- Capped Tax Exclusion. The long-standing tax exclusion for employer-provided health insurance coverage is retained, but the ACA’s Cadillac tax is replaced by a functionally-equivalent cap on the amount of the exclusion ($8,000 for single and $20,000 for family coverage).
- Expanded Use of Health Savings Accounts. All households become eligible to open an HSA account regardless of enrolled health plan. Those that open an HSA can make tax preferred contributions of up to $2,000 for individuals and $4,000 for families. Beneficiaries enrolled in HDHPs would be allowed to make contributions up to the allowable amounts under current law in addition to the $2,000/$4,000 contributions allowed for all. As well, a one-time HSA credit for up to $1,000 for those that are enrolled in an HSA-compatible plan in 2017.
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The Alternative to Obamacare, originally developed by Jeffrey Anderson and released by the 2017 Project as A Winning Alternative to Obamacare, first released on February 10, 2014, starts by fully repealing Obamacare. The replacement consists of three major components:
- Obamacare’s income-related subsidies are replaced with less expensive tax credits that vary only by age (0-17, 18-34, 35-49 and 50-64).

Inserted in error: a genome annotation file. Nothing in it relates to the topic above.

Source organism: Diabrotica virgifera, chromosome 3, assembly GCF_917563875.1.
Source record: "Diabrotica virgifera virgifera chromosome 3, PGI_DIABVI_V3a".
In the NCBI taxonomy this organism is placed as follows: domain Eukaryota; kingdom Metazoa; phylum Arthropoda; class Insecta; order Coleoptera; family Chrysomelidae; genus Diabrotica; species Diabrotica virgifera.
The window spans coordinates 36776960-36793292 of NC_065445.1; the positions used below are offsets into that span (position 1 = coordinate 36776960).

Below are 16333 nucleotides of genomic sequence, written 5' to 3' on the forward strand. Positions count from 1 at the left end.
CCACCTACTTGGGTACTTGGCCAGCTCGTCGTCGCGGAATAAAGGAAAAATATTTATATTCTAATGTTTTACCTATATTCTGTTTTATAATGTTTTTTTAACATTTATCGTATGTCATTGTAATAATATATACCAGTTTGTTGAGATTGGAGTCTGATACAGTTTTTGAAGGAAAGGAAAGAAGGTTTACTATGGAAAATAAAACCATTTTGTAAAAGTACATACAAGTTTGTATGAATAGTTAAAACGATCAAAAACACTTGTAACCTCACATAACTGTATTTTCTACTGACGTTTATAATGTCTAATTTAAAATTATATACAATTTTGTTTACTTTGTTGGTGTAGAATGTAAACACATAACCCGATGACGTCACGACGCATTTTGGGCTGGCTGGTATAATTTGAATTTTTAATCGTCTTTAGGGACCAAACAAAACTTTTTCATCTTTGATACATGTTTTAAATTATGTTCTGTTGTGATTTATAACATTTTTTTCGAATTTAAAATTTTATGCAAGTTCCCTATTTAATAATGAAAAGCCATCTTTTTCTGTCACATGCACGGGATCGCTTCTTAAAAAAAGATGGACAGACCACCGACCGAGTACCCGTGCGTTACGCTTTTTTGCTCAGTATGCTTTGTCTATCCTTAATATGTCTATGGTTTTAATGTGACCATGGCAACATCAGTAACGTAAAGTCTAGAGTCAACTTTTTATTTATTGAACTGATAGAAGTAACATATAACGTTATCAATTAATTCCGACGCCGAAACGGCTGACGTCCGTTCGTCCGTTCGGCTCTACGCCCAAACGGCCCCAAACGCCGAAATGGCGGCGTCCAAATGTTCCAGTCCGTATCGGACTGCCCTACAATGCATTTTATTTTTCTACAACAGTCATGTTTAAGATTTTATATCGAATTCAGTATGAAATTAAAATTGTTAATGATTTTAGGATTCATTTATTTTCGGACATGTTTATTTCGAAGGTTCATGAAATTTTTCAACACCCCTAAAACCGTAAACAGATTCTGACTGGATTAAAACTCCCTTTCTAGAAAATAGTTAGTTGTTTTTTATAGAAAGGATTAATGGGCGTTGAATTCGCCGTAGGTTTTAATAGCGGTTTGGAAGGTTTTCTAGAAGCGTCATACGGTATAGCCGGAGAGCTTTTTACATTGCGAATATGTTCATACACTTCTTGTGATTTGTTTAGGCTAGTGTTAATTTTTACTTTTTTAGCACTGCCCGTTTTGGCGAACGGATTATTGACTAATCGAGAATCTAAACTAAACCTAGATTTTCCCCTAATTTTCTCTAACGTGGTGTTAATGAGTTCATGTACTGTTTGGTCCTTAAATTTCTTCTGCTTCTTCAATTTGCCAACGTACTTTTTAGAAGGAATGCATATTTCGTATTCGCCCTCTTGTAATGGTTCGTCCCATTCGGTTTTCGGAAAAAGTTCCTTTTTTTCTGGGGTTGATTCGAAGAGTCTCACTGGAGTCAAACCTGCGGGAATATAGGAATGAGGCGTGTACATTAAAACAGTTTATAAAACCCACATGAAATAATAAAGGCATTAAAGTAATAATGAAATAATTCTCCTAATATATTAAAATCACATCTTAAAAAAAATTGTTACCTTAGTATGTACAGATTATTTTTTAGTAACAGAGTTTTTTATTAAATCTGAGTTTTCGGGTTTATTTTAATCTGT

- The long-standing tax exclusion for employer-provided health insurance coverage is retained, but the ACA’s Cadillac tax is replaced by a functionally-equivalent cap on the amount of the exclusion (set at the 75th percentile of annual employer sponsored insurance premiums); workers in firms with fewer than 50 full-time-equivalent workers would be allowed to purchase non-group coverage with tax credits.
- Annual contribution limits for health savings accounts are increased to $6,250 for individuals and $12,500 for families. As well, enrollees in health savings accounts are eligible to receive a one-time, refundable tax credit of $1,000 to be deposited directly into the account.
The Patient CARE Act, introduced on February 4, 2015 and sponsored by Senators Burr (R-NC) and Hatch (R-UT) and Rep. Fred Upton (R-MI), starts by fully repealing Obamacare “except for the changes to Medicare”. The replacement consists of three major components:
- Medicaid is reformed by imposing a capped per-beneficiary allotment adjusted for inflation (a less stringent form of block-granting Medicaid insofar as it automatically adjusts for changes in the number of Medicaid eligibles);
- Obamacare’s income-related subsidies are replaced with less expensive tax credits that vary by age, family status and income (disappearing above 300 percent of federal poverty level).
- The long-standing tax exclusion for employer-provided health insurance coverage is retained, but the ACA’s Cadillac tax is replaced by a functionally-equivalent cap on the amount of the exclusion ($12,000 for single and $30,000 for family coverage); workers in firms with fewer than 100+ workers would be allowed to purchase non-group coverage with tax credits.